The Times Aren't A-Changing Very Much

I was one of the many people whose response to Bob Dylan winning the Nobel prize for literature was "are you kidding me?!". There were plenty of people commenting on twitter that the Nobel committee were just trolling Philip Roth (or Leonard Cohen): all other men.

The Slate Double X Gabfest had an interesting discussion about whether the Nobel prizes are sexist, and went on to talk a bit about Dylan himself, and the myth of male "genius".

There have been rumours for years about Dylan being a contender for the Nobel - conveniently, the Nobel committees will never confirm or deny any names under consideration, which helps the traffic in this kind of speculation (along with all those supposedly "nominated for the Nobel Peace Prize").

But Dylan has acolytes, or rather, scholars of his genius in a way that women songwriters (and writers in general, in fact), tend not to. Female songwriters have fans, but not "ologists", scrutinising their work with Talmudic intensity, and writing dense scholarly narratives about their significance.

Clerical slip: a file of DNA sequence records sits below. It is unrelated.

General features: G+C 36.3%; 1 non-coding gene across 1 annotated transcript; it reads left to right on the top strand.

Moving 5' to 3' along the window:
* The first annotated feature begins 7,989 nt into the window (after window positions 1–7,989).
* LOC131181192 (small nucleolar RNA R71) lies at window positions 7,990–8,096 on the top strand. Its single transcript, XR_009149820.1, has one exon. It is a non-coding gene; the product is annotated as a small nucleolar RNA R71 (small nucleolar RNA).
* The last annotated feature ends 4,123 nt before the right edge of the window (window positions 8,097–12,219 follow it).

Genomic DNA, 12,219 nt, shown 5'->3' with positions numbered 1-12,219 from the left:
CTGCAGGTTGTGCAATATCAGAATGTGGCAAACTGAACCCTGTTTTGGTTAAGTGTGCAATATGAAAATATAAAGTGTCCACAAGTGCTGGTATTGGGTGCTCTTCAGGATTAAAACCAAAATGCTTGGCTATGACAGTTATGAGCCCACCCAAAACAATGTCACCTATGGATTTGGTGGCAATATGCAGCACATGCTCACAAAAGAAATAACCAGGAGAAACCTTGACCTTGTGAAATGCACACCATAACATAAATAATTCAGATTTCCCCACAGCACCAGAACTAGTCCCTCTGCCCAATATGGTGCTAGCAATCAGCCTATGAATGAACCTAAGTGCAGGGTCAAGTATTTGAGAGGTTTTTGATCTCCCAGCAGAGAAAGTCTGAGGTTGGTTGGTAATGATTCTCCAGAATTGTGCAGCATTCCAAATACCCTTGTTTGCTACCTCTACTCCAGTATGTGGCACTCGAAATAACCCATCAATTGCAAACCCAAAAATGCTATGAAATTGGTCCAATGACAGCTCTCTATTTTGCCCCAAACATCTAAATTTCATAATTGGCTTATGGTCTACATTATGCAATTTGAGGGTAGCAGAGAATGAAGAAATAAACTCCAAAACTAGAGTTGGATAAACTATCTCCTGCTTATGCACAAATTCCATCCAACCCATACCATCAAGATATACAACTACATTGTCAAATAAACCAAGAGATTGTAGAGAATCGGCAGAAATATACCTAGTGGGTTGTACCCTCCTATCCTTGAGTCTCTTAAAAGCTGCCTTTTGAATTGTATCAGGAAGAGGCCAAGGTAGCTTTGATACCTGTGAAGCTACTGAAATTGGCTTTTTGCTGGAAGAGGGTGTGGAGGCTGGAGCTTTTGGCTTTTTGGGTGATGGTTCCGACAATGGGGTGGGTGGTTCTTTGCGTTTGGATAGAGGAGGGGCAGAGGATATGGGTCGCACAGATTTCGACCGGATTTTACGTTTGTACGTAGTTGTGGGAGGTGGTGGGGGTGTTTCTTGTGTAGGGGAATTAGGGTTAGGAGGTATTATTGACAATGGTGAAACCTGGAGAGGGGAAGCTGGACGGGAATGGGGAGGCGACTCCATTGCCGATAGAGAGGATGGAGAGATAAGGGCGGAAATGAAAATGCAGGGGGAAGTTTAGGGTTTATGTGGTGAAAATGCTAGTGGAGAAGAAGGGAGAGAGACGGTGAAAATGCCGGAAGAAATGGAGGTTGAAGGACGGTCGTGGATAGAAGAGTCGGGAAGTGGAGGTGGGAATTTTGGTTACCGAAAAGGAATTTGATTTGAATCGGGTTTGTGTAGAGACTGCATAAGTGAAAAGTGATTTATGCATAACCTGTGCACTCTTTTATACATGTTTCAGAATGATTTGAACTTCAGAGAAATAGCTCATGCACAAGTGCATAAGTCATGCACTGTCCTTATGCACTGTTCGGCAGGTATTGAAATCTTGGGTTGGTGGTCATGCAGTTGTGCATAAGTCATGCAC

The great female songwriters of the last fifty years are never mentioned as Nobel contenders. The prizes can't be given posthumously, so Nina Simone is out of the running, as deserving as she would have been. Dolly Parton? Surely at least as great as Dylan. Carole King? At least she got a Broadway musical about her life (but then, so did Eva Peron).

I'm sure that the Nobel prizes are not consciously sexist, but they are part of a society that doesn't see in women a flash of the transcendent inspiration we attribute to "genius". After all, a woman writes a novel about marriage, it's called "chick lit" - when a Jonathan (Franzen or Foer) does the same thing, it's taken seriously as literature.

We can't disabuse society of the notion of male genius, but perhaps we can work on seeing women as geniuses too. Dolly Parton-ology: I'm going to make this a field.